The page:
Abductive reasoning, or abduction, is a form of logic that guesses at theories to explain a set of observations. It is a type of bottom-up logic.Abduction doesn't guarantee that a theory is logically correct. In other words, it is a method of estimation or theory formation. If multiple theories can be found, the simplest and most likely theory is generally chosen.
Abduction vs InductionThe process of abduction is similar to another type of reasoning known as induction. The differences between the two are subtle. Induction is a more rigorous process that is appropriate for developing scientific theories, whereas abduction is more of a guess that's used for decision making. Abduction is better suited to data sets that are incomplete. Both abduction and induction are bottom-up and allow for uncertain conclusions.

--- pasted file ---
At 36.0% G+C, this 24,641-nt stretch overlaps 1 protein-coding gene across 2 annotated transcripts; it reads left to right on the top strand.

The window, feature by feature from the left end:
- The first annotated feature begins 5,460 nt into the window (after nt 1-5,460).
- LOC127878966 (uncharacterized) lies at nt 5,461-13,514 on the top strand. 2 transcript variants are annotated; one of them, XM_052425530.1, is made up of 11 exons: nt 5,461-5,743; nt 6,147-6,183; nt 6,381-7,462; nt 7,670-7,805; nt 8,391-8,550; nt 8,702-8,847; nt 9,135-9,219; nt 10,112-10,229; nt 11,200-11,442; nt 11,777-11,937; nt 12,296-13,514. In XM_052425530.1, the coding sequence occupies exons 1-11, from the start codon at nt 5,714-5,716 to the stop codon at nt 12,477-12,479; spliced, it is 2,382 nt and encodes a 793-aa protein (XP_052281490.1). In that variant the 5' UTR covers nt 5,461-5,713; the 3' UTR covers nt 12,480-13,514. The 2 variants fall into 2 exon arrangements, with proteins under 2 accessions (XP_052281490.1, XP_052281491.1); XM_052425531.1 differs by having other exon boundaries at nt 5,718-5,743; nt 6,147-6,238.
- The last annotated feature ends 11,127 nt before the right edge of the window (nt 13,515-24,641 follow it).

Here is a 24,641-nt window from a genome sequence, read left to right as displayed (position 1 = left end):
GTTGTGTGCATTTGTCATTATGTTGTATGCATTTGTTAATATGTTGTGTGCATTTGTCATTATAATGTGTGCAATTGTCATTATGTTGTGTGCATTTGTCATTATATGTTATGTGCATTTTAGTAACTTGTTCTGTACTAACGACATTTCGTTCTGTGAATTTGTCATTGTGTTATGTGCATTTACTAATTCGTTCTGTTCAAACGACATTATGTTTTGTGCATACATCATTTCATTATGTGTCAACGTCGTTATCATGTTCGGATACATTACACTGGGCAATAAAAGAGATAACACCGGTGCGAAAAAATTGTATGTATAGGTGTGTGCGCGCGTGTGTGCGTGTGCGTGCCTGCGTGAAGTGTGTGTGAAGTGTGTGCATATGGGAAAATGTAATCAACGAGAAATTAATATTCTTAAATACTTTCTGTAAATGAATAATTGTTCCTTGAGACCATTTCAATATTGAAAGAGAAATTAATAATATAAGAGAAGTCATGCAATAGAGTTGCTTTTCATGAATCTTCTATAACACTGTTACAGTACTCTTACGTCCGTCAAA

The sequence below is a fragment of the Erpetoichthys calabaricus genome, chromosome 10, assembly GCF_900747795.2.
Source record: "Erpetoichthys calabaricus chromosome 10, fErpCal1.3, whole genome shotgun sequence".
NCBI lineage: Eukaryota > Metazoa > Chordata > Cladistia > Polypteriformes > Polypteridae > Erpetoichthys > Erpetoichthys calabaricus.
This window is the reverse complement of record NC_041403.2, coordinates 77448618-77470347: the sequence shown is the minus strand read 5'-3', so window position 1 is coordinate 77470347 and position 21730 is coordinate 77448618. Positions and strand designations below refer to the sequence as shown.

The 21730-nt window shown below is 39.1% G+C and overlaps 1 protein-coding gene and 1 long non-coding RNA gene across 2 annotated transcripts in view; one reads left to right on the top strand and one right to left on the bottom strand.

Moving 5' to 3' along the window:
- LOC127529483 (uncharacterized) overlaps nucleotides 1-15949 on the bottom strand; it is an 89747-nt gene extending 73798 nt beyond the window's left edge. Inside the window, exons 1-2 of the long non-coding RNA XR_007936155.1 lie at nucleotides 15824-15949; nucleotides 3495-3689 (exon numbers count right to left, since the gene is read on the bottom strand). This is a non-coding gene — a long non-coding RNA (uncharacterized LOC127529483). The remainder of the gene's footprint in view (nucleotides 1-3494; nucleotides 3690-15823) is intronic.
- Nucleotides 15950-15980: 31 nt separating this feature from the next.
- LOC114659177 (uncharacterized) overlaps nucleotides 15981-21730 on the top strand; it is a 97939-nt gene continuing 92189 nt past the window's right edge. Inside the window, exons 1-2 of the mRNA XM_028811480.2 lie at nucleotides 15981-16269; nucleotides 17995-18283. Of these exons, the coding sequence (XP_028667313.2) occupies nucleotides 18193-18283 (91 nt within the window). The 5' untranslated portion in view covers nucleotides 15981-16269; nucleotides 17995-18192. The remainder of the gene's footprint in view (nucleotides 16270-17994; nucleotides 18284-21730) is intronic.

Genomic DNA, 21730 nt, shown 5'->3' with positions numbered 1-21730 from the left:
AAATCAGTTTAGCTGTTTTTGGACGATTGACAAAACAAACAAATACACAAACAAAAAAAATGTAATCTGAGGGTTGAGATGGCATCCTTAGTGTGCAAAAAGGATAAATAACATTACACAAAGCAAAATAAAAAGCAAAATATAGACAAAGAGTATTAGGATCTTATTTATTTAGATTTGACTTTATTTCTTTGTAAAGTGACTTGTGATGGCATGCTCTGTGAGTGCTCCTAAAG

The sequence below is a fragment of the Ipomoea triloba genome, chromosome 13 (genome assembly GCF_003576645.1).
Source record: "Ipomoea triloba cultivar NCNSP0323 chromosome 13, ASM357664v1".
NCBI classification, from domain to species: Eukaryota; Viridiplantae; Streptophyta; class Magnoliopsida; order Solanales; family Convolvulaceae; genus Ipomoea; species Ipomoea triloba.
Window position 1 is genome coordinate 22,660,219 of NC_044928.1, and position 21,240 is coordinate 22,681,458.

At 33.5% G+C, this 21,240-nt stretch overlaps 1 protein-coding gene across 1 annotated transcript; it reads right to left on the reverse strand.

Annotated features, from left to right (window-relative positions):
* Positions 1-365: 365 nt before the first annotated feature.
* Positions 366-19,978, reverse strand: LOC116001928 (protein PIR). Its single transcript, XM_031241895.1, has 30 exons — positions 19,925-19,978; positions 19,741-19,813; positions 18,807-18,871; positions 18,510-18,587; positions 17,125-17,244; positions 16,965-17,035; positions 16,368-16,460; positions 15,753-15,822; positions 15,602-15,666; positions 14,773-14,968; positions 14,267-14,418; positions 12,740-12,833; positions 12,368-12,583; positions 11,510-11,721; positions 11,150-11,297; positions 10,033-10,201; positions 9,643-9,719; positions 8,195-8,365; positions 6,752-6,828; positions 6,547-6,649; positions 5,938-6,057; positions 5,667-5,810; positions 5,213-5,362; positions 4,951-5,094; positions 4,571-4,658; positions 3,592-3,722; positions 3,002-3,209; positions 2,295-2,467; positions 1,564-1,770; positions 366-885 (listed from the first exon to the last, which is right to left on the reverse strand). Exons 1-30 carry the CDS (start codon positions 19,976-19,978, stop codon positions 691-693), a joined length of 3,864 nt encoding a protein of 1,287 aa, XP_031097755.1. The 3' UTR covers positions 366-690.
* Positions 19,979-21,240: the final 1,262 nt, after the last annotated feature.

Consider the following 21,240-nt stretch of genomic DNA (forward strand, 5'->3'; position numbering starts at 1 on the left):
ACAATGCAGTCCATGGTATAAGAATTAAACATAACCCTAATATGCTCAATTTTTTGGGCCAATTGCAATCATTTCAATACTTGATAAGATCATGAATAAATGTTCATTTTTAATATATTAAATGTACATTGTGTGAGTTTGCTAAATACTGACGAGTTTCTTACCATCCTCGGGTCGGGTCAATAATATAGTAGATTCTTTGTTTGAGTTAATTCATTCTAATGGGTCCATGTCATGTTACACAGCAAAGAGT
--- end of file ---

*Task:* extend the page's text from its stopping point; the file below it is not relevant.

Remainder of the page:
When To Use AbductionAbduction is commonly used to solve problems in the context of uncertainty. For example, medical evaluations may begin by considering the mostly likely conditions that can explain a set of symptoms. Abductive reasoning is also a common approach to artificial intelligence.
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